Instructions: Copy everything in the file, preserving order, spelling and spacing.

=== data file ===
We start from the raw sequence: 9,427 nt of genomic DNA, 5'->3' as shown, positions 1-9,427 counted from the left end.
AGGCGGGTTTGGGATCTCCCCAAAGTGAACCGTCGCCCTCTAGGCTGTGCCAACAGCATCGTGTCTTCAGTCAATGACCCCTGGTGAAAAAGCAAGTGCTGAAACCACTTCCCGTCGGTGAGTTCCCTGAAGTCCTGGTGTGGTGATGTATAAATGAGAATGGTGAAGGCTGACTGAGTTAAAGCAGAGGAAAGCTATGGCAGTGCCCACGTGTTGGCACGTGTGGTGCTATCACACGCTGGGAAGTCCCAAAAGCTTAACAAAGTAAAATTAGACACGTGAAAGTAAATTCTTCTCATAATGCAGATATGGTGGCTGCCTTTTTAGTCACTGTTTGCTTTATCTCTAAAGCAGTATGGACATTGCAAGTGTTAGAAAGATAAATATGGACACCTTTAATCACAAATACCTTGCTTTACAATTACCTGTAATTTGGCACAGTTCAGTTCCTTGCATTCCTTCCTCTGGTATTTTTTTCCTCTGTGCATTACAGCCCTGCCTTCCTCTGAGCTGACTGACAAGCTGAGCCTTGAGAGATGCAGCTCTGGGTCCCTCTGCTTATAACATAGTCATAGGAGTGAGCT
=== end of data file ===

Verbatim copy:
We start from the raw sequence: 9,427 nt of genomic DNA, 5'->3' as shown, positions 1-9,427 counted from the left end.
AGGCGGGTTTGGGATCTCCCCAAAGTGAACCGTCGCCCTCTAGGCTGTGCCAACAGCATCGTGTCTTCAGTCAATGACCCCTGGTGAAAAAGCAAGTGCTGAAACCACTTCCCGTCGGTGAGTTCCCTGAAGTCCTGGTGTGGTGATGTATAAATGAGAATGGTGAAGGCTGACTGAGTTAAAGCAGAGGAAAGCTATGGCAGTGCCCACGTGTTGGCACGTGTGGTGCTATCACACGCTGGGAAGTCCCAAAAGCTTAACAAAGTAAAATTAGACACGTGAAAGTAAATTCTTCTCATAATGCAGATATGGTGGCTGCCTTTTTAGTCACTGTTTGCTTTATCTCTAAAGCAGTATGGACATTGCAAGTGTTAGAAAGATAAATATGGACACCTTTAATCACAAATACCTTGCTTTACAATTACCTGTAATTTGGCACAGTTCAGTTCCTTGCATTCCTTCCTCTGGTATTTTTTTCCTCTGTGCATTACAGCCCTGCCTTCCTCTGAGCTGACTGACAAGCTGAGCCTTGAGAGATGCAGCTCTGGGTCCCTCTGCTTATAACATAGTCATAGGAGTGAGCT